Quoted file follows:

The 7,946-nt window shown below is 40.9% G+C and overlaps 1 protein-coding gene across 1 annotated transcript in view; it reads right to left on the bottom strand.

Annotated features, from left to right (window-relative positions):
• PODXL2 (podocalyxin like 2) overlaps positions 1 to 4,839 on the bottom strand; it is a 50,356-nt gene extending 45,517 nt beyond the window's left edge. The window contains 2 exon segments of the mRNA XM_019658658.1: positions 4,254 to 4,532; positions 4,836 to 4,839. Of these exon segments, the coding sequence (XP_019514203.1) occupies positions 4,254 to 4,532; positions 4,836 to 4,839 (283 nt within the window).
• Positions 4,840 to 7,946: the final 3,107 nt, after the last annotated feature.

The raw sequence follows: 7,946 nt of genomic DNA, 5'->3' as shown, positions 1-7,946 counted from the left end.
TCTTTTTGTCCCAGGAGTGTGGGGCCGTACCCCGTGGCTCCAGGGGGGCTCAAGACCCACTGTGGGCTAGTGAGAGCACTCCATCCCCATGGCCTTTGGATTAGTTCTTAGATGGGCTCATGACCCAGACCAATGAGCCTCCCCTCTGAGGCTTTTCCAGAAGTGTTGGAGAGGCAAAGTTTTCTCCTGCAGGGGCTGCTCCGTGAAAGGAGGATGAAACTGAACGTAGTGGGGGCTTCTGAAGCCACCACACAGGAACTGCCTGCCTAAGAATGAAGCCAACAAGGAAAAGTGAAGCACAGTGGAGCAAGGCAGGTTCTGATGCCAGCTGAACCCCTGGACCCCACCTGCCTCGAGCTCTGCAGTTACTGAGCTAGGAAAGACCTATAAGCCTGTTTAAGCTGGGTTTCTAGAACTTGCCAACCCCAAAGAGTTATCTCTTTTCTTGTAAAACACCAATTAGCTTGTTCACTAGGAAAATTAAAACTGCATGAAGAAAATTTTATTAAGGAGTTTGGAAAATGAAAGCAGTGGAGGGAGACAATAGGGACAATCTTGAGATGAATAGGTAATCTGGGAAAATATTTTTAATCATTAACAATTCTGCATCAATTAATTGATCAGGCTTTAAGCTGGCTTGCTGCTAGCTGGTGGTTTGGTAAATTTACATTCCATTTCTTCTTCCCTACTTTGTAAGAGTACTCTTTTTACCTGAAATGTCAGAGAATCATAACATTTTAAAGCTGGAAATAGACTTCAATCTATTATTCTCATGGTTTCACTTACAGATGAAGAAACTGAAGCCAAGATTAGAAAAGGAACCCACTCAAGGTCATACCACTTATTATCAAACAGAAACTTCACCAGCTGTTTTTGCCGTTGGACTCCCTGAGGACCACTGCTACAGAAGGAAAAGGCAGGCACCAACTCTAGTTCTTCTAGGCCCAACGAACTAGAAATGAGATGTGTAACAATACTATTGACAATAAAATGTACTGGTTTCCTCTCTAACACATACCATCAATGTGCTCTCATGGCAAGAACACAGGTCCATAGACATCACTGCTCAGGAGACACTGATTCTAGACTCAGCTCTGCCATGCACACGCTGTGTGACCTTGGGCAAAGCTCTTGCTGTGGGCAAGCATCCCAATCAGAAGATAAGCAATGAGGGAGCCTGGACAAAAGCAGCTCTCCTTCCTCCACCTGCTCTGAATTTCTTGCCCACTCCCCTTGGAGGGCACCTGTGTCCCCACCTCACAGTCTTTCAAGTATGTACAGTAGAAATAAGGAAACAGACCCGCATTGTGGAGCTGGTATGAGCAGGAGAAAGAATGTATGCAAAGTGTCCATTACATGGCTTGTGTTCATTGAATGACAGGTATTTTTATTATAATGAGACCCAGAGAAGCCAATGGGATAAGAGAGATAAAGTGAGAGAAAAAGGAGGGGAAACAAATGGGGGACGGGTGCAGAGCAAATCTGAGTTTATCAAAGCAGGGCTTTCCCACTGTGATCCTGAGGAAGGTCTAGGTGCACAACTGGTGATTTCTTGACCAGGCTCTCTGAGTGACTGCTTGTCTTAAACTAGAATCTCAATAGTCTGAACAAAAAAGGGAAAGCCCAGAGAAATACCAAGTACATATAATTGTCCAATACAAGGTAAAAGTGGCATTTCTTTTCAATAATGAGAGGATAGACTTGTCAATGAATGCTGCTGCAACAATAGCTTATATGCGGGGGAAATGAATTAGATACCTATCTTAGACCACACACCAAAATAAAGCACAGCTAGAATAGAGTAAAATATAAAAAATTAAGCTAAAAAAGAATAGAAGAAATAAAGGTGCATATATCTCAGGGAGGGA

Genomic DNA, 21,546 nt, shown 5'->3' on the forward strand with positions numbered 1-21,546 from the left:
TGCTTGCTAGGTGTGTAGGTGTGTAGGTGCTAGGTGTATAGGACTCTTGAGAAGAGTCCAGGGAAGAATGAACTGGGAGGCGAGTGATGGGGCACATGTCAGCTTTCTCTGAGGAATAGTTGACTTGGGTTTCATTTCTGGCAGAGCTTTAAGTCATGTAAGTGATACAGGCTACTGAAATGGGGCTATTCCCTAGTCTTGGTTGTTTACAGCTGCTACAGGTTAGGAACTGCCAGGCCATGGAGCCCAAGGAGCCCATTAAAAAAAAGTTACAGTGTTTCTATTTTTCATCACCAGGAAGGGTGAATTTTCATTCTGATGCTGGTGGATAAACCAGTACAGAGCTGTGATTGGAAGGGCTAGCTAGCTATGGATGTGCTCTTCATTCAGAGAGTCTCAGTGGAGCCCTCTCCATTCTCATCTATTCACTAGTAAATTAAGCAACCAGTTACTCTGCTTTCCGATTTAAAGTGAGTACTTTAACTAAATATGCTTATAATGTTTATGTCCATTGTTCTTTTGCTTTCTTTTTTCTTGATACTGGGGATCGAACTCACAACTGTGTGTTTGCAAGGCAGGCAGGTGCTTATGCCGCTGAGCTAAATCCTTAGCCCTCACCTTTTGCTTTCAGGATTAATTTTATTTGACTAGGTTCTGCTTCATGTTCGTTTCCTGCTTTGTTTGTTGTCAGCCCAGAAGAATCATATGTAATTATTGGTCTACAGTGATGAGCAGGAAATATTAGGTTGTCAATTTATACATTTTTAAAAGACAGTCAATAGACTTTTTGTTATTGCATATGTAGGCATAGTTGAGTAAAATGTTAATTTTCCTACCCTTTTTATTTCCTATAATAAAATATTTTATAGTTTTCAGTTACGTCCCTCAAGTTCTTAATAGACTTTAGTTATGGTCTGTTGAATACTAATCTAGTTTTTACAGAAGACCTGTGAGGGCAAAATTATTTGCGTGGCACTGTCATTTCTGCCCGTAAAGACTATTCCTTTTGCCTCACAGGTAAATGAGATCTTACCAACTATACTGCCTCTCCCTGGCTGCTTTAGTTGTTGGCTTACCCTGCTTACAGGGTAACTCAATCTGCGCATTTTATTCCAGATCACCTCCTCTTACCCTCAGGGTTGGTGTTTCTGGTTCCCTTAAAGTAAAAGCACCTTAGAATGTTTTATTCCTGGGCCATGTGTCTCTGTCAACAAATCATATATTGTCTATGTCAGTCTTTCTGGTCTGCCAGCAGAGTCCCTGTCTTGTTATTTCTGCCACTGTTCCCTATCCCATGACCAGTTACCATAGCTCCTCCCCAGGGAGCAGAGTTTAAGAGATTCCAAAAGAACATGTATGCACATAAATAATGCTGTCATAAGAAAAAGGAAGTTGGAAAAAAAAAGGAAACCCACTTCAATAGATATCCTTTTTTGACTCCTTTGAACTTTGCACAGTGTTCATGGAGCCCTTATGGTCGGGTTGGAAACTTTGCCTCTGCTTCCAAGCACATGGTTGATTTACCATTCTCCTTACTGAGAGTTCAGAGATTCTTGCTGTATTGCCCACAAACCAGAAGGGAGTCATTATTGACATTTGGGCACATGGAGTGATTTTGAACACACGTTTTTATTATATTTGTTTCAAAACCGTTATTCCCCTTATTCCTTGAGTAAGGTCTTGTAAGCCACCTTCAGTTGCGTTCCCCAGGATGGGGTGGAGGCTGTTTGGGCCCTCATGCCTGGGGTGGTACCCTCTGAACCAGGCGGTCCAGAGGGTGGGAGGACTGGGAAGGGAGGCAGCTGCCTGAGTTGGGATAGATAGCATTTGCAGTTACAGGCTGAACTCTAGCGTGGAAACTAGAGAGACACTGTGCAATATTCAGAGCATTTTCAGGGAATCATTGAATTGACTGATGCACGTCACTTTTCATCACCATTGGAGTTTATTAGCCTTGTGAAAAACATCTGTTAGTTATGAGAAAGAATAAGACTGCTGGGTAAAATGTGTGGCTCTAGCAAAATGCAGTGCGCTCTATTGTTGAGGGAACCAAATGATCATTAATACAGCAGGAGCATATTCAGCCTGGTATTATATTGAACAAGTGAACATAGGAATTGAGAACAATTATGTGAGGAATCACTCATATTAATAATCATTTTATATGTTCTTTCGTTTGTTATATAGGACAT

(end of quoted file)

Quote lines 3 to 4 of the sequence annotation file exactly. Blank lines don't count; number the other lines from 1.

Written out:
• PODXL2 (podocalyxin like 2) overlaps positions 1 to 4,839 on the bottom strand; it is a 50,356-nt gene extending 45,517 nt beyond the window's left edge. The window contains 2 exon segments of the mRNA XM_019658658.1: positions 4,254 to 4,532; positions 4,836 to 4,839. Of these exon segments, the coding sequence (XP_019514203.1) occupies positions 4,254 to 4,532; positions 4,836 to 4,839 (283 nt within the window).
• Positions 4,840 to 7,946: the final 3,107 nt, after the last annotated feature.